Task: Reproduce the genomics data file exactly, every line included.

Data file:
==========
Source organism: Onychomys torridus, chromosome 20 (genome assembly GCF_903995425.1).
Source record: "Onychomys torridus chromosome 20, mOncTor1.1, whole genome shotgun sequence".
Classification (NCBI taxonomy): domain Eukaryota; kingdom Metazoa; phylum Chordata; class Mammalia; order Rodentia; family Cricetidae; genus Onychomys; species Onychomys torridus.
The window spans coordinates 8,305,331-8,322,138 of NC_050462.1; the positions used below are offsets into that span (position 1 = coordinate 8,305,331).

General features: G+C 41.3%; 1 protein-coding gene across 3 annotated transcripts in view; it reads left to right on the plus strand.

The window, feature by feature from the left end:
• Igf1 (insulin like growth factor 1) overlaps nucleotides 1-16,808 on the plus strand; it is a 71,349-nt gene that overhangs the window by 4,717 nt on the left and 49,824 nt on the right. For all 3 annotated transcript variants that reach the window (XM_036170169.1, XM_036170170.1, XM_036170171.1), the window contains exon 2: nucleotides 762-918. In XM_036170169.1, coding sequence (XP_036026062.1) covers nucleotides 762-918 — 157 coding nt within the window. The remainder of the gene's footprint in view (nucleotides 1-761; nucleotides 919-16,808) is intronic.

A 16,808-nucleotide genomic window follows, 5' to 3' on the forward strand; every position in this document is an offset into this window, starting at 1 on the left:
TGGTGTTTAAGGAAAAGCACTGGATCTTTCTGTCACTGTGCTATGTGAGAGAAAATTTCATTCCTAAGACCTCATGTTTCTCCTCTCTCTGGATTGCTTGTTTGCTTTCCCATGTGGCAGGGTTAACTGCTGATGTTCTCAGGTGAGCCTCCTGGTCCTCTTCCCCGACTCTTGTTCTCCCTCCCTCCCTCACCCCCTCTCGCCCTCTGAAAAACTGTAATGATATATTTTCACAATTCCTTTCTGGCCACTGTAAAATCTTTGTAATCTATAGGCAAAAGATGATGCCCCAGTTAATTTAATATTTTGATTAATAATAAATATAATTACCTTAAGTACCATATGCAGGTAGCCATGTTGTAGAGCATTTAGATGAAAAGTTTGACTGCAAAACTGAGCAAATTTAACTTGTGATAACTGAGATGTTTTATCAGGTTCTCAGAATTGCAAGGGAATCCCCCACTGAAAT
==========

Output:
Source organism: Onychomys torridus, chromosome 20 (genome assembly GCF_903995425.1).
Source record: "Onychomys torridus chromosome 20, mOncTor1.1, whole genome shotgun sequence".
Classification (NCBI taxonomy): domain Eukaryota; kingdom Metazoa; phylum Chordata; class Mammalia; order Rodentia; family Cricetidae; genus Onychomys; species Onychomys torridus.
The window spans coordinates 8,305,331-8,322,138 of NC_050462.1; the positions used below are offsets into that span (position 1 = coordinate 8,305,331).

General features: G+C 41.3%; 1 protein-coding gene across 3 annotated transcripts in view; it reads left to right on the plus strand.

The window, feature by feature from the left end:
• Igf1 (insulin like growth factor 1) overlaps nucleotides 1-16,808 on the plus strand; it is a 71,349-nt gene that overhangs the window by 4,717 nt on the left and 49,824 nt on the right. For all 3 annotated transcript variants that reach the window (XM_036170169.1, XM_036170170.1, XM_036170171.1), the window contains exon 2: nucleotides 762-918. In XM_036170169.1, coding sequence (XP_036026062.1) covers nucleotides 762-918 — 157 coding nt within the window. The remainder of the gene's footprint in view (nucleotides 1-761; nucleotides 919-16,808) is intronic.

A 16,808-nucleotide genomic window follows, 5' to 3' on the forward strand; every position in this document is an offset into this window, starting at 1 on the left:
TGGTGTTTAAGGAAAAGCACTGGATCTTTCTGTCACTGTGCTATGTGAGAGAAAATTTCATTCCTAAGACCTCATGTTTCTCCTCTCTCTGGATTGCTTGTTTGCTTTCCCATGTGGCAGGGTTAACTGCTGATGTTCTCAGGTGAGCCTCCTGGTCCTCTTCCCCGACTCTTGTTCTCCCTCCCTCCCTCACCCCCTCTCGCCCTCTGAAAAACTGTAATGATATATTTTCACAATTCCTTTCTGGCCACTGTAAAATCTTTGTAATCTATAGGCAAAAGATGATGCCCCAGTTAATTTAATATTTTGATTAATAATAAATATAATTACCTTAAGTACCATATGCAGGTAGCCATGTTGTAGAGCATTTAGATGAAAAGTTTGACTGCAAAACTGAGCAAATTTAACTTGTGATAACTGAGATGTTTTATCAGGTTCTCAGAATTGCAAGGGAATCCCCCACTGAAAT